Cassian Andor and Mon Mothma show who they are

The Empire doesn’t even come close to getting its hands on Cassian, who expertly sneaks around town to find Bix (Adria Arjona), whose mind is all but broken after the psychological torture she experienced. Cassian manages to get Bix to safety aboard his ship in the shipyard. Jezzi, Brasso, Wilmon, and B2EMO are already there preparing to make a quick escape. Once everyone is settled, Cassian tells them he’s not going with them but that he will find them in the future.

The two biggest turning points of the episode involve Mon Mothma at her lowest on Coruscant and Cassian realizing his potential on Ferrix. In one moment, Mon picks up her husband Perrin (Alastair Mackenzie) from a party and instructs the driver to give them privacy. Mon confronts him about accusations that he’s gambling again. The driver, of course, is still listening to their conversation, a fact that Mon knows and is probably using to her advantage. Later, we see the driver relay what he heard to ISB officer Blevin (Ben Bailey Smith), who is convinced that Perrin is the reason behind Mon’s money issues.

Later in the episode, Mon and Perrin present their daughter Leida (Bronte Carmichael) to the young son of Davo Sculdun (Richard Dillane). Even as Mon is slyly convincing the Empire to pin the couple’s financial troubles on her husband, she’s following through on the deal she made with Davo. And that could be difficult, since from the last episode we know that her daughter is hellbent on doing the opposite of whatever her mother wants.

Meanwhile, the episode ends with Cassian confronting Luthen aboard a rebel ship. This is a dramatic turning point for Cassian and for the burgeoning rebellion as a whole.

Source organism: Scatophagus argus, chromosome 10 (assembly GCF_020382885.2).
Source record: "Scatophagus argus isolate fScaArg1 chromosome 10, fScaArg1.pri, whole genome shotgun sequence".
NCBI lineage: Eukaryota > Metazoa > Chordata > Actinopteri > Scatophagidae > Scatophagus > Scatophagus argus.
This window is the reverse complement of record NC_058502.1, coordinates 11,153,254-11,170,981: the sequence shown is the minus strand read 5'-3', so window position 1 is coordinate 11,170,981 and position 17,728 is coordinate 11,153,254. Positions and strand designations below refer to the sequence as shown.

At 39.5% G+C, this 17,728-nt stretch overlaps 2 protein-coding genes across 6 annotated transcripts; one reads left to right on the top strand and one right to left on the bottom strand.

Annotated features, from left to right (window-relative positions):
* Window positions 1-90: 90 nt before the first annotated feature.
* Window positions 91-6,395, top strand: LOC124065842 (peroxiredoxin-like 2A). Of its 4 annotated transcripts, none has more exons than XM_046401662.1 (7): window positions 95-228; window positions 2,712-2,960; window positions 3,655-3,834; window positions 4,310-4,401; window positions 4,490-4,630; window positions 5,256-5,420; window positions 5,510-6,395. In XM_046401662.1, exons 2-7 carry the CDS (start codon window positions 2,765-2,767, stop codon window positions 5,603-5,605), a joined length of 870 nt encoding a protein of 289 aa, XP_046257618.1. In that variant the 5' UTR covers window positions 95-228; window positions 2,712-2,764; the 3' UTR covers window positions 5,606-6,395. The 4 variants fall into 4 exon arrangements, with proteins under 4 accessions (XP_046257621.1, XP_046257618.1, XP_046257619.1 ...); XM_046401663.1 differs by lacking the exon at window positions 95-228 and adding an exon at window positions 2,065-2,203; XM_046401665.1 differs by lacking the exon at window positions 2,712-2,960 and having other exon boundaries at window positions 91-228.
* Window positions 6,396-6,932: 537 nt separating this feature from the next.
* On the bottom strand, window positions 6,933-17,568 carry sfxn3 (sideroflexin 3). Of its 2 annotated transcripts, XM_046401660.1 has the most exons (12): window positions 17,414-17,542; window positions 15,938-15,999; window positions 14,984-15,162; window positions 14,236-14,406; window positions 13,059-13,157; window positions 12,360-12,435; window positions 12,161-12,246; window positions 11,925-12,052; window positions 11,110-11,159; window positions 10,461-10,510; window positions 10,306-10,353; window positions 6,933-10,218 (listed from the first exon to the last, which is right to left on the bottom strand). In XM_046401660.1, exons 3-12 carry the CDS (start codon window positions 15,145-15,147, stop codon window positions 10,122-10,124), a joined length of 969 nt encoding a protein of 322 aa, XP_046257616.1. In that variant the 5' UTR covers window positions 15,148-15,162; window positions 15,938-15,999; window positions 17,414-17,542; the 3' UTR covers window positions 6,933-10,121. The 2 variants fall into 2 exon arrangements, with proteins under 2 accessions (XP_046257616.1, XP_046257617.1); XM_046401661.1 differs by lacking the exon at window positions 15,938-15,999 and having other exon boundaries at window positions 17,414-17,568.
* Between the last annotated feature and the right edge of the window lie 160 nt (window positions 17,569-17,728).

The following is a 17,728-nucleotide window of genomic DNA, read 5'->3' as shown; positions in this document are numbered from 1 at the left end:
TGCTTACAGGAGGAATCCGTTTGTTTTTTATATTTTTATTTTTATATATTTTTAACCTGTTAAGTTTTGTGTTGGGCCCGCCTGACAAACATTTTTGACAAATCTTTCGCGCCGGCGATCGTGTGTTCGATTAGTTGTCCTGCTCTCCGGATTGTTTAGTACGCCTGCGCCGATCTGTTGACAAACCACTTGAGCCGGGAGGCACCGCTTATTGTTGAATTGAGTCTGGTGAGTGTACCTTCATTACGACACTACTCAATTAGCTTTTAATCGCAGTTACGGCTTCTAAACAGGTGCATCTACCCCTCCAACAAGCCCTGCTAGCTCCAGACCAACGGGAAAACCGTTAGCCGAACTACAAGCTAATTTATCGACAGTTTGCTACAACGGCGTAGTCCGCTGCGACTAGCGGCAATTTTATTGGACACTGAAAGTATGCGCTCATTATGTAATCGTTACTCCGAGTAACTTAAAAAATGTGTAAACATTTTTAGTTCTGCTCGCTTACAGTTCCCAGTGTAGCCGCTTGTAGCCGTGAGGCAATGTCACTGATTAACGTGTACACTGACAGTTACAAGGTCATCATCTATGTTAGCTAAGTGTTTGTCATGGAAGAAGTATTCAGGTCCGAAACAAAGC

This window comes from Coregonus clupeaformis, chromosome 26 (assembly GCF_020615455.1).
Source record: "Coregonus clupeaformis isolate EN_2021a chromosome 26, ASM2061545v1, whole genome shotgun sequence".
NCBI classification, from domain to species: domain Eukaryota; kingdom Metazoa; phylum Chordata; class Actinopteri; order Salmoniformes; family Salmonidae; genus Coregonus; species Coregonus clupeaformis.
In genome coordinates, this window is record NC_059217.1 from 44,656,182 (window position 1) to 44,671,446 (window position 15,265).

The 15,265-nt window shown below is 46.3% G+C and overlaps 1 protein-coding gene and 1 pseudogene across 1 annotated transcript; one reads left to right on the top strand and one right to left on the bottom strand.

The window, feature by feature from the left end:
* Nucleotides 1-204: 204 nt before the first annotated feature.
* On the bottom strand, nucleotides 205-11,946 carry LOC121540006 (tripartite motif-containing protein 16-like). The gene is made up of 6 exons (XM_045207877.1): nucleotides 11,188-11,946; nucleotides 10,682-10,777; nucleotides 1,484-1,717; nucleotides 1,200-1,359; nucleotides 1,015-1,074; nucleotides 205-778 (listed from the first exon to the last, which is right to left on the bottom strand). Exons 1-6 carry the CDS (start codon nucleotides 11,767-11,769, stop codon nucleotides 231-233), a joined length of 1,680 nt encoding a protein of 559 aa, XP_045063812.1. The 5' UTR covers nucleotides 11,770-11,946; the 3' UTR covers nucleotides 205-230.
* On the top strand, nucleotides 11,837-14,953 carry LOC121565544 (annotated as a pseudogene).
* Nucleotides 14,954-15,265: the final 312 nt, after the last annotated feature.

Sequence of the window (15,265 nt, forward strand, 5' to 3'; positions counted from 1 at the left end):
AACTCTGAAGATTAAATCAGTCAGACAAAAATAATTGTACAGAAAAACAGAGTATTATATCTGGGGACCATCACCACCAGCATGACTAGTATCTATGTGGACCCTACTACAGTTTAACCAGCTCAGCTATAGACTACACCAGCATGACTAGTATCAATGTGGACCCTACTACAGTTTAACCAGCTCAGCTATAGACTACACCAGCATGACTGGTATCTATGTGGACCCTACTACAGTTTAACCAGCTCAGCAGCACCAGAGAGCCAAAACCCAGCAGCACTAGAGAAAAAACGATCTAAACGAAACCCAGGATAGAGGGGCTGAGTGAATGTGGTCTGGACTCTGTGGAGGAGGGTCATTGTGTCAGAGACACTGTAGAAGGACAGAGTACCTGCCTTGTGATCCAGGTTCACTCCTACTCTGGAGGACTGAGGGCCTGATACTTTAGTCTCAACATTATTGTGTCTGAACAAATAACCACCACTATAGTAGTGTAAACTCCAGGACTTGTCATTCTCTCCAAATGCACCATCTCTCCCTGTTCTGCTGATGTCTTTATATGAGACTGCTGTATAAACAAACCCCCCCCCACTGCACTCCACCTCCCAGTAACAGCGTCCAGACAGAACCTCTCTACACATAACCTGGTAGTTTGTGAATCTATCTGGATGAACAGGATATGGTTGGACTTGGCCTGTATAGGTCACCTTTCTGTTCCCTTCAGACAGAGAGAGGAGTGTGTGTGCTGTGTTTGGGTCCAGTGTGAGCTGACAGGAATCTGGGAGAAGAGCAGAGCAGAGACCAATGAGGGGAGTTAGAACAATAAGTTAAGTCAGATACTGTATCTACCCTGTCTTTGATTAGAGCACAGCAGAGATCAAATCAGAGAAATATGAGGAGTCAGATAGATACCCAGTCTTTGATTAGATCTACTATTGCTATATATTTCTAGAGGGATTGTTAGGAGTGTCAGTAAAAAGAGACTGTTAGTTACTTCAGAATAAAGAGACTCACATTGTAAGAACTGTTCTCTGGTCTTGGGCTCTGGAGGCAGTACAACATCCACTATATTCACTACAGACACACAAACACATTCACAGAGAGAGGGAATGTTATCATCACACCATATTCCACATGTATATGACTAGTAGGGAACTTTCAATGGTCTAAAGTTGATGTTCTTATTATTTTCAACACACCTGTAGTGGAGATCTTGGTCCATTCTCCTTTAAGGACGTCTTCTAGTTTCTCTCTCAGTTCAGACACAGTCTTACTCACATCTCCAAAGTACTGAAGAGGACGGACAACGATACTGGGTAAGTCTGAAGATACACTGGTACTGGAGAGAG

Throughout the season, Cassian has mainly been fighting for himself and his own survival. But his experience in the Narkina 5 prison radicalized him and made him realize that the life he was fighting for was worthless. No matter how much he wanted to stay out of the way, the Empire will keep coming for him and everyone like him.

His request to Luthen: kill me or bring me in. He learned in prison that he’s already a dead man, and he would rather die giving all he has for the cause of freedom than remain complacent.

And with a small smile, Luthen lets him in.

Verdict: Andor is amazing

The whole of Andor season 1 is an astounding piece of Star Wars storytelling and a captivating piece of television. Though it forgoes the cameo and camp-heavy stories we’ve gotten used to from the Star Wars series on Disney+, Andor is still pure Star Wars to its core. And the finale episode embodies both the darkest and brightest elements of the beloved 45-year-old space opera.

Episode Grade: A+

Star Wars: Andor review, Episode 11: Let’s call it war. dark. Next

To stay up to date on everything fantasy, science fiction, and WiC, follow our all-encompassing Facebook page and sign up for our exclusive newsletter.

Get HBO, Starz, Showtime and MORE for FREE with a no-risk, 7-day free trial of Amazon Channels